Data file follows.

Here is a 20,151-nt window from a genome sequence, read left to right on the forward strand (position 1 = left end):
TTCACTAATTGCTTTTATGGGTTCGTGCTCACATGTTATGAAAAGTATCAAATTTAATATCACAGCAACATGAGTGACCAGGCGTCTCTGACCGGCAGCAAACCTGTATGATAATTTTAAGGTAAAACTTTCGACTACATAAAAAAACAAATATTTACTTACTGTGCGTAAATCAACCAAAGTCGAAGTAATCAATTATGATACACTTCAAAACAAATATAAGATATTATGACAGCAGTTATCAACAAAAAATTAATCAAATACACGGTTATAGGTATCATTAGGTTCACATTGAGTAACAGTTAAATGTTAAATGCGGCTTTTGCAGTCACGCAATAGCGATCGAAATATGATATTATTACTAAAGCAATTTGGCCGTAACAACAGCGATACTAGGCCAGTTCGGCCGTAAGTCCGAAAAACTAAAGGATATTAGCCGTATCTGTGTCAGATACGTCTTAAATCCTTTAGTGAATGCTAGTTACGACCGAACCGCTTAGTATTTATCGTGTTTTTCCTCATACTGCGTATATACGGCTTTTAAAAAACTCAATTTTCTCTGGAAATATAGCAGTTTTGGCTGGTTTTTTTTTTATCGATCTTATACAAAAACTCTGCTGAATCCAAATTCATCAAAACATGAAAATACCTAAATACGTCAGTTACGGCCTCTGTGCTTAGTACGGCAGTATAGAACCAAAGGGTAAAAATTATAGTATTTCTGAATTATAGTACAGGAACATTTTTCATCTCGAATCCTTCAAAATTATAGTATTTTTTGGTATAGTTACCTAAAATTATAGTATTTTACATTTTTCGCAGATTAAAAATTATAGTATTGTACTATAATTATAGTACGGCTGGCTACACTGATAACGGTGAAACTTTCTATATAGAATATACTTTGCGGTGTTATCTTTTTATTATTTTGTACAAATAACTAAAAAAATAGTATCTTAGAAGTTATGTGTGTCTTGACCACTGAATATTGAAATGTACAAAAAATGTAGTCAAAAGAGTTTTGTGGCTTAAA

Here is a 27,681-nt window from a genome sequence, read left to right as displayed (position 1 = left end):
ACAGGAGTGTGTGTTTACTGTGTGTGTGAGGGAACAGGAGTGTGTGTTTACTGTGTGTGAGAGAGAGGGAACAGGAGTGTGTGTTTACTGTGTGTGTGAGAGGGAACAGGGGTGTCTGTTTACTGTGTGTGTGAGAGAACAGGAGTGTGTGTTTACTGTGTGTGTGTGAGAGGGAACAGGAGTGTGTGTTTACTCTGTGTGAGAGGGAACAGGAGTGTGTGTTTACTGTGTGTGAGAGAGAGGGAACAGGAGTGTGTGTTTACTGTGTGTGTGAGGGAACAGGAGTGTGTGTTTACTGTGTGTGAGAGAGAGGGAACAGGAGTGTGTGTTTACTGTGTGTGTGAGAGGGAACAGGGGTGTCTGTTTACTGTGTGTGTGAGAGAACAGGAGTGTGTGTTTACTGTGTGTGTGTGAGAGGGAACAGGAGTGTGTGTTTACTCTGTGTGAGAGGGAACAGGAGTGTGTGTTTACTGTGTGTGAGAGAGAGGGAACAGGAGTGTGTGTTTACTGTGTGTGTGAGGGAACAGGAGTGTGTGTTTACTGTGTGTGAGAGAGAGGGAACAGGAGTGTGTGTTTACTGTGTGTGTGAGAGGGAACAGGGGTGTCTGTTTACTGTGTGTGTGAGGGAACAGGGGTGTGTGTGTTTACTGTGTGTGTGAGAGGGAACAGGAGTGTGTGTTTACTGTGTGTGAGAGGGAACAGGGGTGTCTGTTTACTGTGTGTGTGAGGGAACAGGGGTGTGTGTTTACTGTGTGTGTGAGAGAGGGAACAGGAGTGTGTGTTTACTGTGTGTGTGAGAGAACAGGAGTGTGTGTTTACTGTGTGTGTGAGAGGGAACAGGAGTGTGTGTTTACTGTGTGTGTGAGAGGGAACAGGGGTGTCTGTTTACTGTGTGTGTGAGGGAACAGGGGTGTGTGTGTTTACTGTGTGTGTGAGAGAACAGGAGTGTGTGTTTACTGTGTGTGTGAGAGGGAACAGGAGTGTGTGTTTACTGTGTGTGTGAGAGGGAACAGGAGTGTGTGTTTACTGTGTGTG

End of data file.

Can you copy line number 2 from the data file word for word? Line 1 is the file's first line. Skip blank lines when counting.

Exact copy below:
TTCACTAATTGCTTTTATGGGTTCGTGCTCACATGTTATGAAAAGTATCAAATTTAATATCACAGCAACATGAGTGACCAGGCGTCTCTGACCGGCAGCAAACCTGTATGATAATTTTAAGGTAAAACTTTCGACTACATAAAAAAACAAATATTTACTTACTGTGCGTAAATCAACCAAAGTCGAAGTAATCAATTATGATACACTTCAAAACAAATATAAGATATTATGACAGCAGTTATCAACAAAAAATTAATCAAATACACGGTTATAGGTATCATTAGGTTCACATTGAGTAACAGTTAAATGTTAAATGCGGCTTTTGCAGTCACGCAATAGCGATCGAAATATGATATTATTACTAAAGCAATTTGGCCGTAACAACAGCGATACTAGGCCAGTTCGGCCGTAAGTCCGAAAAACTAAAGGATATTAGCCGTATCTGTGTCAGATACGTCTTAAATCCTTTAGTGAATGCTAGTTACGACCGAACCGCTTAGTATTTATCGTGTTTTTCCTCATACTGCGTATATACGGCTTTTAAAAAACTCAATTTTCTCTGGAAATATAGCAGTTTTGGCTGGTTTTTTTTTTATCGATCTTATACAAAAACTCTGCTGAATCCAAATTCATCAAAACATGAAAATACCTAAATACGTCAGTTACGGCCTCTGTGCTTAGTACGGCAGTATAGAACCAAAGGGTAAAAATTATAGTATTTCTGAATTATAGTACAGGAACATTTTTCATCTCGAATCCTTCAAAATTATAGTATTTTTTGGTATAGTTACCTAAAATTATAGTATTTTACATTTTTCGCAGATTAAAAATTATAGTATTGTACTATAATTATAGTACGGCTGGCTACACTGATAACGGTGAAACTTTCTATATAGAATATACTTTGCGGTGTTATCTTTTTATTATTTTGTACAAATAACTAAAAAAATAGTATCTTAGAAGTTATGTGTGTCTTGACCACTGAATATTGAAATGTACAAAAAATGTAGTCAAAAGAGTTTTGTGGCTTAAA